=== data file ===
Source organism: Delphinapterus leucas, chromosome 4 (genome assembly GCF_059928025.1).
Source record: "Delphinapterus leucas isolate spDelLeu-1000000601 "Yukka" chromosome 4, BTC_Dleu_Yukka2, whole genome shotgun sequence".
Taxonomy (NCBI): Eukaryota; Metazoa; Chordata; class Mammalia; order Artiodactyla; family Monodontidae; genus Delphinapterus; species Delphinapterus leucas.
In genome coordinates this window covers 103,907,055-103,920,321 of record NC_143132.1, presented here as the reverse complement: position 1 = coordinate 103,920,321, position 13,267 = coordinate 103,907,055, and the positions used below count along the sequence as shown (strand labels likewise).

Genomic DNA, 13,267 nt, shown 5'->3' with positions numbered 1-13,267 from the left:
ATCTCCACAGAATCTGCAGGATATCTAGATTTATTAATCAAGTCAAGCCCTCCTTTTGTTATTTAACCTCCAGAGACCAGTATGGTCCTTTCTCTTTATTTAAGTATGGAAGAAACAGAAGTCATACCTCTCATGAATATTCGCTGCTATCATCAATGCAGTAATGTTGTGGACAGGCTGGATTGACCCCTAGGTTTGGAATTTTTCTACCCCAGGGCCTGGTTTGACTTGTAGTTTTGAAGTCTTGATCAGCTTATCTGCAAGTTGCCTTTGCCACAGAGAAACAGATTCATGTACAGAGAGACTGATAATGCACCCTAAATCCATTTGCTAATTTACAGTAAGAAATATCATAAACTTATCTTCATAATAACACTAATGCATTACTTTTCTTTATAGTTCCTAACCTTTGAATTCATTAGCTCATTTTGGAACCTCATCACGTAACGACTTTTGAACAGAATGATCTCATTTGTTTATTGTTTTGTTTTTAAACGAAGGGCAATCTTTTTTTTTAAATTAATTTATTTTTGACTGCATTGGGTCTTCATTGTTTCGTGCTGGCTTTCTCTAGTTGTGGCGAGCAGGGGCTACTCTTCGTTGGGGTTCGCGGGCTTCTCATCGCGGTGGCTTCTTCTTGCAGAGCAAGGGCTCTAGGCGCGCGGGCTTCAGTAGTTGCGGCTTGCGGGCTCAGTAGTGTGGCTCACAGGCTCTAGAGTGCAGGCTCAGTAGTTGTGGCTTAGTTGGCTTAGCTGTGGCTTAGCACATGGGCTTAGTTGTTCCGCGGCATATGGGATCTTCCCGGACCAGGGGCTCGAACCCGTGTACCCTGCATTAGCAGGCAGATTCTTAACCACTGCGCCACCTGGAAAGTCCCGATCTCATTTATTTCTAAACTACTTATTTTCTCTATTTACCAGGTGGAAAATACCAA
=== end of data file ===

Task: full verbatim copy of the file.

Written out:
Source organism: Delphinapterus leucas, chromosome 4 (genome assembly GCF_059928025.1).
Source record: "Delphinapterus leucas isolate spDelLeu-1000000601 "Yukka" chromosome 4, BTC_Dleu_Yukka2, whole genome shotgun sequence".
Taxonomy (NCBI): Eukaryota; Metazoa; Chordata; class Mammalia; order Artiodactyla; family Monodontidae; genus Delphinapterus; species Delphinapterus leucas.
In genome coordinates this window covers 103,907,055-103,920,321 of record NC_143132.1, presented here as the reverse complement: position 1 = coordinate 103,920,321, position 13,267 = coordinate 103,907,055, and the positions used below count along the sequence as shown (strand labels likewise).

Genomic DNA, 13,267 nt, shown 5'->3' with positions numbered 1-13,267 from the left:
ATCTCCACAGAATCTGCAGGATATCTAGATTTATTAATCAAGTCAAGCCCTCCTTTTGTTATTTAACCTCCAGAGACCAGTATGGTCCTTTCTCTTTATTTAAGTATGGAAGAAACAGAAGTCATACCTCTCATGAATATTCGCTGCTATCATCAATGCAGTAATGTTGTGGACAGGCTGGATTGACCCCTAGGTTTGGAATTTTTCTACCCCAGGGCCTGGTTTGACTTGTAGTTTTGAAGTCTTGATCAGCTTATCTGCAAGTTGCCTTTGCCACAGAGAAACAGATTCATGTACAGAGAGACTGATAATGCACCCTAAATCCATTTGCTAATTTACAGTAAGAAATATCATAAACTTATCTTCATAATAACACTAATGCATTACTTTTCTTTATAGTTCCTAACCTTTGAATTCATTAGCTCATTTTGGAACCTCATCACGTAACGACTTTTGAACAGAATGATCTCATTTGTTTATTGTTTTGTTTTTAAACGAAGGGCAATCTTTTTTTTTAAATTAATTTATTTTTGACTGCATTGGGTCTTCATTGTTTCGTGCTGGCTTTCTCTAGTTGTGGCGAGCAGGGGCTACTCTTCGTTGGGGTTCGCGGGCTTCTCATCGCGGTGGCTTCTTCTTGCAGAGCAAGGGCTCTAGGCGCGCGGGCTTCAGTAGTTGCGGCTTGCGGGCTCAGTAGTGTGGCTCACAGGCTCTAGAGTGCAGGCTCAGTAGTTGTGGCTTAGTTGGCTTAGCTGTGGCTTAGCACATGGGCTTAGTTGTTCCGCGGCATATGGGATCTTCCCGGACCAGGGGCTCGAACCCGTGTACCCTGCATTAGCAGGCAGATTCTTAACCACTGCGCCACCTGGAAAGTCCCGATCTCATTTATTTCTAAACTACTTATTTTCTCTATTTACCAGGTGGAAAATACCAA